INDIANAPOLIS, Ind. (WOWO): Tax refund fraud is predicted to soar again this year, and the Internal Revenue Service expects it to reach $21 billion. Now that it’s time to file income-tax forms again, people in Indiana and across the country are getting calls from scammers who pretend to be with the IRS.
Many folks are intimidated when they hear from someone claiming to be from the federal government, and Mandla Moyo, associate state director for outreach at AARP Indiana, said thieves know that.
“People will perk up and say, ‘Hey, wait a minute, I need to pay attention to this,’ and they don’t realize it’s just a scammer,” he said.
To file a tax return electronically, all someone needs is a name, date of birth and a Social Security number. The IRS accepts tax filings starting in January, but employers aren’t required to submit their payroll information to the agency until March. By that time, Moyo said, about half of all refunds have been paid – many to people using someone else’s identity.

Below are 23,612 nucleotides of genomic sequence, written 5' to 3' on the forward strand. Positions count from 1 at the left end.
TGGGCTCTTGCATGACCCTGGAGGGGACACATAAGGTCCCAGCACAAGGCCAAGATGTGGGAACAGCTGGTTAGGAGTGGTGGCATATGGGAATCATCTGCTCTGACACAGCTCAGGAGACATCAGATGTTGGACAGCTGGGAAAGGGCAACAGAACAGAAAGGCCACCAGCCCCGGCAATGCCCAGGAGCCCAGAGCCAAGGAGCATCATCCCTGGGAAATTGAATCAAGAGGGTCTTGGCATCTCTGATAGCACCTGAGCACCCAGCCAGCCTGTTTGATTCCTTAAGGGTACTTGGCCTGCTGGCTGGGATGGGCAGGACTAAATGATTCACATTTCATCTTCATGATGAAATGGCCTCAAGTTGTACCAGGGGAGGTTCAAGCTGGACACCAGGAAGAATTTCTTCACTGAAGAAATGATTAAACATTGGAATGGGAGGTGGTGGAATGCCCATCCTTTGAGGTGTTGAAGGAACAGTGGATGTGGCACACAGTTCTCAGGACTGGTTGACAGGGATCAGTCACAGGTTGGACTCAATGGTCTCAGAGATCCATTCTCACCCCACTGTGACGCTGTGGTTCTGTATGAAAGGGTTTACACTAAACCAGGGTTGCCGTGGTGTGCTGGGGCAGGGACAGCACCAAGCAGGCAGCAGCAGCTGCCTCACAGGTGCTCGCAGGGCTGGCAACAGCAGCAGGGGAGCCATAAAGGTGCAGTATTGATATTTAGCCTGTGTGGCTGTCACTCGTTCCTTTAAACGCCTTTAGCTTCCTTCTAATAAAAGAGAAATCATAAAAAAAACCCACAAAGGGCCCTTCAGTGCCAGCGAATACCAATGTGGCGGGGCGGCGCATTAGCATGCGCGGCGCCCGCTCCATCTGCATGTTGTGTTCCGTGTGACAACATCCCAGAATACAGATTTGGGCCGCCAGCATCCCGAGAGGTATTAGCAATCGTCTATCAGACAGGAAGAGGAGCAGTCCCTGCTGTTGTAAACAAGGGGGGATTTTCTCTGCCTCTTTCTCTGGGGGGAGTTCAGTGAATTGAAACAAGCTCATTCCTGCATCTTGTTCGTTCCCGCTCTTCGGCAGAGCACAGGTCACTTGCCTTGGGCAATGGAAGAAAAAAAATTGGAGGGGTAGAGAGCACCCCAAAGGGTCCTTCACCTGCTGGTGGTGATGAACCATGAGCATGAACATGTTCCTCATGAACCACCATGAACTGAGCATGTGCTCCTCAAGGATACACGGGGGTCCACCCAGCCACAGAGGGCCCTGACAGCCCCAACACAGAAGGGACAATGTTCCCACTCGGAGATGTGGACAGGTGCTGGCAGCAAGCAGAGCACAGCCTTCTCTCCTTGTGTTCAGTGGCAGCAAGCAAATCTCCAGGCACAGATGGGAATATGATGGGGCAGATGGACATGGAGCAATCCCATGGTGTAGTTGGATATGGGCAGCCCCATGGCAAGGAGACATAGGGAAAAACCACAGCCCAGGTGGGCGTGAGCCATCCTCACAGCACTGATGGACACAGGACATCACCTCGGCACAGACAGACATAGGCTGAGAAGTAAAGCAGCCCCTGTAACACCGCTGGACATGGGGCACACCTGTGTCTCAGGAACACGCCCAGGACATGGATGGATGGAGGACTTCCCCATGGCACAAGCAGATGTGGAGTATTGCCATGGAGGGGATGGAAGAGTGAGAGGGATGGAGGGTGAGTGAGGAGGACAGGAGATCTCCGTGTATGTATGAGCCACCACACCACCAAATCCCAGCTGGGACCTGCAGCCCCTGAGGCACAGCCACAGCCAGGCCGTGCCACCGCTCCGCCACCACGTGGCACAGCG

Steve Vanderver heads the AARP Foundation’s Tax Aide program in Indiana, which offers free tax-filing assistance. He encouraged seniors to file regardless of whether they made any money during the year, as a precaution to help keep their Social Security number secure. He said the Tax Aide program has checks and balances in place to keep personal information safe.
“We don’t keep any documents from the taxpayers that we serve,” he said. “We give everything back to them and tell them, ‘Hang on to those. Keep ’em safe and bring ’em back next year for us to look at.’ ”
Vanderver said the Tax Aide assistance is open to any low- or middle-income person, not just seniors or AARP members.
Scammers work by intimidation, Moyo said, so it’s important to know the IRS never contacts people by telephone like that.
“Nobody will threaten you,” he said. “They won’t threaten your family, or say that they will ‘call the sheriff and you’ll go to jail,’ or whatever scare tactic that they try to use to get you to respond to the scam.”